Digital wealth and asset management technologies are attracting greater traction and interest from insurers in their efforts to enhance their services and customer experience. Yet, with the myriad of ways, technologies and platforms available in the market, insurance companies can be bogged down with options.
As change in technology and customer preference continue to accelerate, insurers should avoid the traditional blue sky visions and detailed technology roadmap, and instead, take a fast and iterative ‘test and learn’ approach to deliver quick value.
For the insurance industry, the need to find new opportunities for sustainable and profitable growth has become an imperative. Technology is delivering unprecedented insights at scale, new markets and segments are rapidly created, and new customer value propositions are forming.
However, Insurers know that they can't achieve these objectives through organic growth strategies alone. They are looking to mergers and acquisitions (M&A), partnerships, and corporate venture capital initiatives as a critical path towards achieving their strategic objectives of transformation and innovation. And expect to accelerate this evolution with strategy-aligned M&A and innovation initiatives over the coming years.
Based on a survey of 200 insurance executives globally, our report, Accelerated Evolution: M&A, transformation and innovation in the insurance industry, illustrates that the successful insurance organizations of the future will be the ones that are already thinking beyond traditional M&A to execute transformational deals that satisfy both the evolving needs of their customer base, and demands from shareholders and investors for strategic capital deployment to enhance enterprise value.
The Central Bank has published the June 2018 edition of the Insurance Quarterly Newsletter. In this latest edition, the Central Bank asks undertakings to consider what their contingency plans are in the event that the UK leaves the EU in March 2019 to become a Third Country, there is no implementation period and the UK has been unable to make the legislative changes to implement a temporary permissions regime. The CBI also points out that reporting issues remain for a minority of undertakings regarding look-through reporting. The latest edition of the Insurance Newsletter also includes the third article in the series on Risk Culture, this time focusing on competency. The Insurance Quarterly Newsletter can be viewed here.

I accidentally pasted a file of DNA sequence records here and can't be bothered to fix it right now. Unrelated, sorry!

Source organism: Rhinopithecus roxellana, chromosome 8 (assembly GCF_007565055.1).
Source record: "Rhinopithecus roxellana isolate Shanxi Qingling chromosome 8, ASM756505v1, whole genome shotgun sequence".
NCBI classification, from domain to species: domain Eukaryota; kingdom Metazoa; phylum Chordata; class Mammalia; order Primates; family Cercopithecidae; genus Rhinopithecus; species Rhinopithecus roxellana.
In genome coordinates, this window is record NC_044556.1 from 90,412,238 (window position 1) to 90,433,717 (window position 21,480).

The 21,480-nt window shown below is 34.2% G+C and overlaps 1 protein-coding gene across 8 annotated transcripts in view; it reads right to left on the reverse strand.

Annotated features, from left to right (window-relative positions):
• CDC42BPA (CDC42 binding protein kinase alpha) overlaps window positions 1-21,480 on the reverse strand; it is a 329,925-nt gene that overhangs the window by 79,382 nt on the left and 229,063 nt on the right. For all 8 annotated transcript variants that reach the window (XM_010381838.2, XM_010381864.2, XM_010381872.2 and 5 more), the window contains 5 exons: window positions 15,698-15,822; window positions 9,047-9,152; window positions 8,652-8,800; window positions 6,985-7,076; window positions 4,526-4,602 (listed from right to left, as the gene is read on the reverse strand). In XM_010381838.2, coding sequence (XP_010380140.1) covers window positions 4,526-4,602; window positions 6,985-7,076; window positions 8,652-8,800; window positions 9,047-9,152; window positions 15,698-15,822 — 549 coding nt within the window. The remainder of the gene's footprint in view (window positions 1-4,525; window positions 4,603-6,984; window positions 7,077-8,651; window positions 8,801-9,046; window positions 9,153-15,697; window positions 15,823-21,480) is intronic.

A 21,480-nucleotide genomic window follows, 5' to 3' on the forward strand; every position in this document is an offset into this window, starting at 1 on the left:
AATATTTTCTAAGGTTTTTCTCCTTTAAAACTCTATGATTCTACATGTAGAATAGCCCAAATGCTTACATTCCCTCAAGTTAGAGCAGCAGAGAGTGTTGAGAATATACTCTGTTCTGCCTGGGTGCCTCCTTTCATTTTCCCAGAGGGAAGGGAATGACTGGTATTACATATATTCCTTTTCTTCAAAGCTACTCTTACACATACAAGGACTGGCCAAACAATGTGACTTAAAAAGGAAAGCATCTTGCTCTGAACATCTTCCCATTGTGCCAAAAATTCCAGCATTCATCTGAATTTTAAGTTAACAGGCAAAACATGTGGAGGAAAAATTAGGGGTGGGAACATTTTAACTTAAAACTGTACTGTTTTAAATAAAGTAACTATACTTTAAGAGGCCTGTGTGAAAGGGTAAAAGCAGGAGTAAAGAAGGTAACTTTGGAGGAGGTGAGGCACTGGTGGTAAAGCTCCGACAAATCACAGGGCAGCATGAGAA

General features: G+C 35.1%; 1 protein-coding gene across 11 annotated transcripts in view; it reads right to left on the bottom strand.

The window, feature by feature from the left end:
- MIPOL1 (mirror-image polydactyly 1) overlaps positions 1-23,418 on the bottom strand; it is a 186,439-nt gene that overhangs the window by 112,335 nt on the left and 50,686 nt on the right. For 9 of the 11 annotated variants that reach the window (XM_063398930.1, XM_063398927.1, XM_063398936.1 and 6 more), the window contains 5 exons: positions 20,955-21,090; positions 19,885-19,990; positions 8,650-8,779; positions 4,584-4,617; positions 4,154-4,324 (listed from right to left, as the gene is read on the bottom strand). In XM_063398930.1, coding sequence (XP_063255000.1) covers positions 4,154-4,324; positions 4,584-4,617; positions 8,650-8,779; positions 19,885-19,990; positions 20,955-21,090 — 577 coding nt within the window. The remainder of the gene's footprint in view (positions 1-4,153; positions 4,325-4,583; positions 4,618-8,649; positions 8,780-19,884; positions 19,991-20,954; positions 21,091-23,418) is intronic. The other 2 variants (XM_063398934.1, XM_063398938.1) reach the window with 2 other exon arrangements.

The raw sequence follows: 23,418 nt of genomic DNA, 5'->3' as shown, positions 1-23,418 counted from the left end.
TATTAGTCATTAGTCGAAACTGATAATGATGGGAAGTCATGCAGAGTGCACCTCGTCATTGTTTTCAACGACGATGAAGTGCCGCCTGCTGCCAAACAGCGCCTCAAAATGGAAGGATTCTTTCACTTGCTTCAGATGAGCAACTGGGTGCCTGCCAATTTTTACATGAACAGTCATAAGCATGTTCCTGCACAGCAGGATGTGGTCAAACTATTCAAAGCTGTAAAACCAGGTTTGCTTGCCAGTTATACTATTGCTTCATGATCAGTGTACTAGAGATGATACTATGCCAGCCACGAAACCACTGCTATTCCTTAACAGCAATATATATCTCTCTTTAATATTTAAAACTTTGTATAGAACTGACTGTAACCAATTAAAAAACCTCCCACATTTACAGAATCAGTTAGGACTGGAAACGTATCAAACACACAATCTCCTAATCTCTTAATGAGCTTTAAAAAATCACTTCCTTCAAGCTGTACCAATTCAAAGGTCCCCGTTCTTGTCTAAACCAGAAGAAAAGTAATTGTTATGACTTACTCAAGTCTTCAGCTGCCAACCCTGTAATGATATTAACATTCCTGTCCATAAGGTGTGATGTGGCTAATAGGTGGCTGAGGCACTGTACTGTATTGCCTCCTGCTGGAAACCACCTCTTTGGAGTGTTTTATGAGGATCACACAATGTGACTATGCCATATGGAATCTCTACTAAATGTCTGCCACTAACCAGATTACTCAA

Opinion on disclosure of information to customers about the impact of the withdrawal of the United Kingdom from the European Union
On 28 June EIOPA published an Opinion in which it stated that it is the duty of insurance undertakings to make insurance policyholders and beneficiaries aware of the impact of Brexit on their insurance cover and also of the contingency plans in place to ensure continuity of cover. The Opinion, as well as related Frequently Asked Questions, can be found here.
Financial Stability Report
On 25 June EIOPA published its June 2018 Financial Stability Report. The Reports refers in particular to the impact and potential consequences of digital transformation; the increasing frequency and severity of weather-related disasters; and the risk of a sudden yield spike scenario brought upon, at least in part, by the persistent low yield environment and ‘high’ uncertainties such as Brexit, the global trends towards protectionism and European elections. The Report is available here.
Letter from Anna Sweeney on “Market conditions facing specialist general insurers: Feedback from recent PRA review work”
On 31 May, Anna Sweeney, Director of Insurance Supervision at the Bank of England’s Prudential Regulation Authority (PRA), released a ‘Dear CEO’ letter entitled ‘Market conditions facing specialist general insurers: Feedback from recent PRA review work’. The PRA expects boards of most companies to provide a response by 27 July 2018 on a range of issues outlined within the letter, which can be viewed here.
Bank of England approach to financial services legislation under the European Union (Withdrawal) Act
On 27 June, HM Treasury confirmed its intended approach to onshoring financial services legislation under the European Union (Withdrawal) Act (EUWA). This includes delegating powers to financial services regulators (including the PRA and FCA) to make required changes through onshored Binding Technical Standards (BTS). The regulators will be responsible for maintaining those BTS and making changes to their own rulebooks using delegated EUWA powers. The full release is available here.
The European Union (Insurance Distribution) Regulations 2018 (S.I. 229 of 2018) were signed by the Minister for Finance and Public Expenditure & Reform, Mr Paschal Donohoe T.D., on 27 June 2018. The Insurance Distribution Regulations transpose into Irish law the Insurance Distribution Directive (Directive (EU) 2016/97), or “IDD”, which establishes requirements in respect of insurance and reinsurance distribution in the EU and applies both to (re)insurance undertakings and insurance intermediaries. The Insurance Distribution Regulations apply from 1 October 2018 and are available here.
The market for non-life run-off acquisition is booming. Driven by the prospect of robust returns, acquirers are scouring the market for opportunities whilst vendors are keen to divest, to improve capital efficiency, remove P&L volatility and a number of other reasons. Find out more.
Every month KPMG Ireland’s IFRS team is producing an update on the progress of the industry to date on the implementation of the new insurance accounting standard. Please click here to read the June update.